Lessons from a Night at the Randori

Although my claim to being a software engineer spans two millennia, the recent job change has made me keenly aware that my previous support and evangelism roles, while quite technical in focus, had me writing programs versus really developing software. In terms of processes and development lifecycles, my practical skills hearken back to the days of Ada and DOD-STD-2167A, so I’m making it a priority to dive in to modern techniques like Scrum, TDD, DDD, AOP, etc.

chaos taking

To that end, I attended the Boston Software Craftsmanship meetup this past Monday, where the featured activity was a Randori session. The setup is simple: provide a small programming task (conversion from Roman to Arabic numerals, in this case) and apply a test-driven design approach to solving that problem. The twist here is that you work in pairs (one person coding, one person typing) for 5 minutes before shuffling the typist off and bringing a new coder into the mix. Within that five-minute span the goal is to make progress on the task and leave the system so that test cases are green when the given shift is over.

Kudos to the organizers for keeping the programming environment and details out of the way – JavaScript + Jasmine + Sublime – really provided a minimal logistical barrier to entry. Even so, and as much as I’m used to speaking to audiences, I have to say live coding always makes me feel ‘exposed.’ I jumped in anyway toward the middle of the exercise, and thought I’d reflect on the experience (unfortunately, I had to leave a bit early, so wasn’t able to stay for the post-exercise discussion).

  1. It’s hard to let go.  When the kata was announced, I spent a few moments mentally formulating an approach to the problem; that approach though didn’t match the flow of the first few participants, and when I got to the hot seat, it was harder than I expected to adapt.
  2. It’s ok to fake it (but that doesn’t mean I like it!).  My “do it right the first time” mentality is being challenged by the mantra that passing the test by any means is the goal. For instance, assuming the domain of Roman numerals with values from 1 to 100, the following (pseudo) code would pass the test for the input “I”:
    // romanNumeral is a string input
    int value = getArabicValue(romanNumeral);
     
    function getArabicValue(s)
    {
         if (s.length === 1)
              switch (s[0])  {
                   case "C": return 100;
                   case "L": return 50;
                   case "X": return 10;
                   case "V": return 5;
                   case default: return s.length;
              }
         return s.length;
    }

    I know that seems horribly contrived, but for about half of the exercise, the use of string length in just this context passed muster. Perhaps the contextual error (specifically in the default branch of the switch) would be caught in later testing rounds, but I would submit that it very well might not be. The test passes so all is good right?  That kind of leads me to my next confliction…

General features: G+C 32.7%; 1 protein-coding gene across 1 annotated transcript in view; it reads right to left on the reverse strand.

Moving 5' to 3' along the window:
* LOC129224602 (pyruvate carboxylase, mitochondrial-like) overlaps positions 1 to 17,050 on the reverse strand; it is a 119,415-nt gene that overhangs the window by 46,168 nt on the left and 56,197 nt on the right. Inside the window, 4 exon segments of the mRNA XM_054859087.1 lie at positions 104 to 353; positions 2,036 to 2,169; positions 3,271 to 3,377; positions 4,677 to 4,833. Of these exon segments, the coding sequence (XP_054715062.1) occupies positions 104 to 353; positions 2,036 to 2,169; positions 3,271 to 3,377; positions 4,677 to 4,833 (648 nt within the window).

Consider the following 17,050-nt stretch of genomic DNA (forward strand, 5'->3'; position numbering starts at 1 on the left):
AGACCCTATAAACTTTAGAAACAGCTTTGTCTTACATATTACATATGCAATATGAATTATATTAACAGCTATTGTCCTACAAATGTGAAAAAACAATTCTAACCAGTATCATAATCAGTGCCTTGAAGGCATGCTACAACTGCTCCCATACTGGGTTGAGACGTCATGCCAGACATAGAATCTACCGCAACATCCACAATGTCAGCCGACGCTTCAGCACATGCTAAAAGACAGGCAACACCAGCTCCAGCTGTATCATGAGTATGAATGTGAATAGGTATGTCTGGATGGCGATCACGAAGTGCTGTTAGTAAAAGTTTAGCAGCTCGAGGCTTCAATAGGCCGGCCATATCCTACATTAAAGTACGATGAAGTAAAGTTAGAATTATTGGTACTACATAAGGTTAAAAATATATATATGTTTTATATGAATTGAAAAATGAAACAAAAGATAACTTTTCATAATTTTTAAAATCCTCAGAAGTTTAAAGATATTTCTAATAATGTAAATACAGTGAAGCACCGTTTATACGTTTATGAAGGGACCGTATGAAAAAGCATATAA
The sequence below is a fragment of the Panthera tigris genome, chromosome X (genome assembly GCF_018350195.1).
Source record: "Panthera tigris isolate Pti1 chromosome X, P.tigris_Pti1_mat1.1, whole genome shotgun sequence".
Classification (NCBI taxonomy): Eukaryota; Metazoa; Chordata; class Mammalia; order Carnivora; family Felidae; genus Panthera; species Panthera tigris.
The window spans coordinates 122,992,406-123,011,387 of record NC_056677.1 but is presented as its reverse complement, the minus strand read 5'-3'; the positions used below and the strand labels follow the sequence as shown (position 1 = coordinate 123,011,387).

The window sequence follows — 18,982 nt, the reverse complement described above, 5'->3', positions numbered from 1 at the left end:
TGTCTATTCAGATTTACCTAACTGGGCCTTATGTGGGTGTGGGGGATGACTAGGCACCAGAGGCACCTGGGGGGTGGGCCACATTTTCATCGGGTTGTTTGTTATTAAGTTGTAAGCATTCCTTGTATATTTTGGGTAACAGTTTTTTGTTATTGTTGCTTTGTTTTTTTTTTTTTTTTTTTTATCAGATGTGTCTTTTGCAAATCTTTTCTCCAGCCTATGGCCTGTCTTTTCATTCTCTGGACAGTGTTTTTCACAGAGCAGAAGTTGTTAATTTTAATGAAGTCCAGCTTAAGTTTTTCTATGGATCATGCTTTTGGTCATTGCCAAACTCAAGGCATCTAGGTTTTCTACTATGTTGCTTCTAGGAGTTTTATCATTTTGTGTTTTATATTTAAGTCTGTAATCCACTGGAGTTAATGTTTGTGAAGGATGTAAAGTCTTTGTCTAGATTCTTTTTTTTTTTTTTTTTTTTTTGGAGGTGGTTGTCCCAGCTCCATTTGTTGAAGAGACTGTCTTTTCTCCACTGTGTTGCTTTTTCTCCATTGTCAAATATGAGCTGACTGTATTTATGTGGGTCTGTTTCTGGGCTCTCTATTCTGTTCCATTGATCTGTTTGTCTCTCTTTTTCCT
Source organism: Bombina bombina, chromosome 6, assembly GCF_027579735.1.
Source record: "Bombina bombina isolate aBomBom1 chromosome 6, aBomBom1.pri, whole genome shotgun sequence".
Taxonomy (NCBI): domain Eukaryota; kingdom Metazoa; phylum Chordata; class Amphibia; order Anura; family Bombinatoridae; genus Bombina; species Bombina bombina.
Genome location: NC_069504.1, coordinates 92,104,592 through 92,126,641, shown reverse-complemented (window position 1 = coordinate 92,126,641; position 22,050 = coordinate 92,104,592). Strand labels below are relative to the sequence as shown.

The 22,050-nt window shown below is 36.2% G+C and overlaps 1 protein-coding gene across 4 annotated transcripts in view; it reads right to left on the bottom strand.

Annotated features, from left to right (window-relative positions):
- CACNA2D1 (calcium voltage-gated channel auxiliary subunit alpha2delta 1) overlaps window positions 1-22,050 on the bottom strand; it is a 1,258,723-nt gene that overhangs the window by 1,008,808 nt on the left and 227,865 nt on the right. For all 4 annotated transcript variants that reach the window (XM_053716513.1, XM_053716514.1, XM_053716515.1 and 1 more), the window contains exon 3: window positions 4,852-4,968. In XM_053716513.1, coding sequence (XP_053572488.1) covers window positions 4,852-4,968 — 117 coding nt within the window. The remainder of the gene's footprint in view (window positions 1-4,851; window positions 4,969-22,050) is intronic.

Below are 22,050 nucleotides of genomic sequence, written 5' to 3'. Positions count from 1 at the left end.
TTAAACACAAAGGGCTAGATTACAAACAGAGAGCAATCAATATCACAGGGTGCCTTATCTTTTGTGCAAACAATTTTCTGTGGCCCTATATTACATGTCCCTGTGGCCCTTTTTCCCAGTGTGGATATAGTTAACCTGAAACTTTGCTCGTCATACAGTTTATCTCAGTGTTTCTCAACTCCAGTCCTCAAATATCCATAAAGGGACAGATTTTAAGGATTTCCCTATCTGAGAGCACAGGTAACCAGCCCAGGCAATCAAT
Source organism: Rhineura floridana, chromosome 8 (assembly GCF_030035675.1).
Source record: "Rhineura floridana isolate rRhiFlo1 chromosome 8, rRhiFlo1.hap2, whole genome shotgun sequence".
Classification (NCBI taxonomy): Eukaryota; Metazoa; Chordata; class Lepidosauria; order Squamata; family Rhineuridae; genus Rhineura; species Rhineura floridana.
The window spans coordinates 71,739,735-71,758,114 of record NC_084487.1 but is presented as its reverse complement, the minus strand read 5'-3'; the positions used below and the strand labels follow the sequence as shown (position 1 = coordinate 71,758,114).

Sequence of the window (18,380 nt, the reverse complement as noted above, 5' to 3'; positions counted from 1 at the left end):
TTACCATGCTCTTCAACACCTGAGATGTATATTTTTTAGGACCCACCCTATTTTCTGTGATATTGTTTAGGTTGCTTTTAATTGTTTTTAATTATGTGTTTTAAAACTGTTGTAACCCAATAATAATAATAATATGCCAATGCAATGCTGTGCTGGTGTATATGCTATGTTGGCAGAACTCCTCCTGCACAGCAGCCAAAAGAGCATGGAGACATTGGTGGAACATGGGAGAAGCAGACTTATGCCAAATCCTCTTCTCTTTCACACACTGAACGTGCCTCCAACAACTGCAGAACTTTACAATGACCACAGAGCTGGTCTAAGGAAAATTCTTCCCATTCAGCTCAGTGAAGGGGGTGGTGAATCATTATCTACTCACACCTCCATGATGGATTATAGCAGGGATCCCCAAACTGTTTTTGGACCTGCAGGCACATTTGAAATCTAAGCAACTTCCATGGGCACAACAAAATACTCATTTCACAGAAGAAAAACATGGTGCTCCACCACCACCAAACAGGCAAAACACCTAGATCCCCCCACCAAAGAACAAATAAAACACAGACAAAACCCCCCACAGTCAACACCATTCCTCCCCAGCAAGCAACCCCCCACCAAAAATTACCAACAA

3. It should be ok to think. The Wikipedia TDD entry mentions

    At this point [write some code], the only purpose of the written code is to pass the test; no further (and therefore untested) functionality should be predicted and ‘allowed for’ at any stage.

    but that seems just a tad draconian to me. Certainly you don’t want to go full bore and reduce TDD to a single test of the complete system, but there were times I felt constrained to ignore the obvious and go only where the test guided me. I’ll grant that such singular focus enforces a certain purity in the process, but the dead-ends and thrashing that could have been avoided by just a little bit of a look ahead still nag me. At one point the apocryphal story of monkeys on a typewriter banging out the works of Shakespeare came to mind – I could see we’d eventually get there, but somehow the journey seemed longer than necessary.

  4. Involve domain-savvy users. Our coding scenario (Roman numeral conversion) was pretty simple and well-understood; nevertheless, as the first round of tests went down a (natural) sequential path 1, 2, 3, 4, etc., it became clear to me that domain knowledge should play a part in the test case development. For instance, you need to know a little about the Roman numeral system to realize that 19 is a bit more interesting than 15. Do I even trust myself to create meaningful tests? Might I not project my biases or misunderstanding of the domain into my testing?
  5. Testing is free. Ok, well, not completely free, but it’s kind of cool to see your test suite grow without it seeming like another onerous task. A workflow that doesn’t get in your way is key here: if you have to move from your coding editor to some other system to create a test and run it, it will feel like a hurdle and you won’t do it. I suspect too that’s a main barrier to TDD adoption – not that the tools aren’t there, but that people need to experience the cycle to appreciate it. The legacy of test plans, test procedures, and other onerous (and often meaningless) project documentation probably plays a part as well in unfairly giving “testing” the baggage that it has.

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